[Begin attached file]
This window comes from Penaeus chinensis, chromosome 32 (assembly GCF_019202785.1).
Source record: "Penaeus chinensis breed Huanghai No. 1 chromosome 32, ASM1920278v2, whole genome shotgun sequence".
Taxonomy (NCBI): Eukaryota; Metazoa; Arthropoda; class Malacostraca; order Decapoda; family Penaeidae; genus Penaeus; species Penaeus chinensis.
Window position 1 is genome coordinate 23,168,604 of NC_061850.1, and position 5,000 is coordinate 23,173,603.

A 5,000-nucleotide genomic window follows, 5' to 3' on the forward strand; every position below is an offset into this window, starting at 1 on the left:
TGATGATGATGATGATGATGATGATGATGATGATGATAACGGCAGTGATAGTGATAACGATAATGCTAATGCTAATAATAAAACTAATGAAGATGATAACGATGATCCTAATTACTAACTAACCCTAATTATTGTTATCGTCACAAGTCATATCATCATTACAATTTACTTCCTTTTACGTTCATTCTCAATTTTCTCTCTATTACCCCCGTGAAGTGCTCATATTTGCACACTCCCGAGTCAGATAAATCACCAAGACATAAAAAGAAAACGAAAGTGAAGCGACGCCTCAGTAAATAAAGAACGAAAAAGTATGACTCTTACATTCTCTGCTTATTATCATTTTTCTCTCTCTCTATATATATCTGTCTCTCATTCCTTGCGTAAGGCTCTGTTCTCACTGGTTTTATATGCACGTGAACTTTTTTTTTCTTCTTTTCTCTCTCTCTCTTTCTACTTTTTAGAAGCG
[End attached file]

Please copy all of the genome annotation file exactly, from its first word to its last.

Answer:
This window comes from Penaeus chinensis, chromosome 32 (assembly GCF_019202785.1).
Source record: "Penaeus chinensis breed Huanghai No. 1 chromosome 32, ASM1920278v2, whole genome shotgun sequence".
Taxonomy (NCBI): Eukaryota; Metazoa; Arthropoda; class Malacostraca; order Decapoda; family Penaeidae; genus Penaeus; species Penaeus chinensis.
Window position 1 is genome coordinate 23,168,604 of NC_061850.1, and position 5,000 is coordinate 23,173,603.

A 5,000-nucleotide genomic window follows, 5' to 3' on the forward strand; every position below is an offset into this window, starting at 1 on the left:
TGATGATGATGATGATGATGATGATGATGATGATGATAACGGCAGTGATAGTGATAACGATAATGCTAATGCTAATAATAAAACTAATGAAGATGATAACGATGATCCTAATTACTAACTAACCCTAATTATTGTTATCGTCACAAGTCATATCATCATTACAATTTACTTCCTTTTACGTTCATTCTCAATTTTCTCTCTATTACCCCCGTGAAGTGCTCATATTTGCACACTCCCGAGTCAGATAAATCACCAAGACATAAAAAGAAAACGAAAGTGAAGCGACGCCTCAGTAAATAAAGAACGAAAAAGTATGACTCTTACATTCTCTGCTTATTATCATTTTTCTCTCTCTCTATATATATCTGTCTCTCATTCCTTGCGTAAGGCTCTGTTCTCACTGGTTTTATATGCACGTGAACTTTTTTTTTCTTCTTTTCTCTCTCTCTCTTTCTACTTTTTAGAAGCG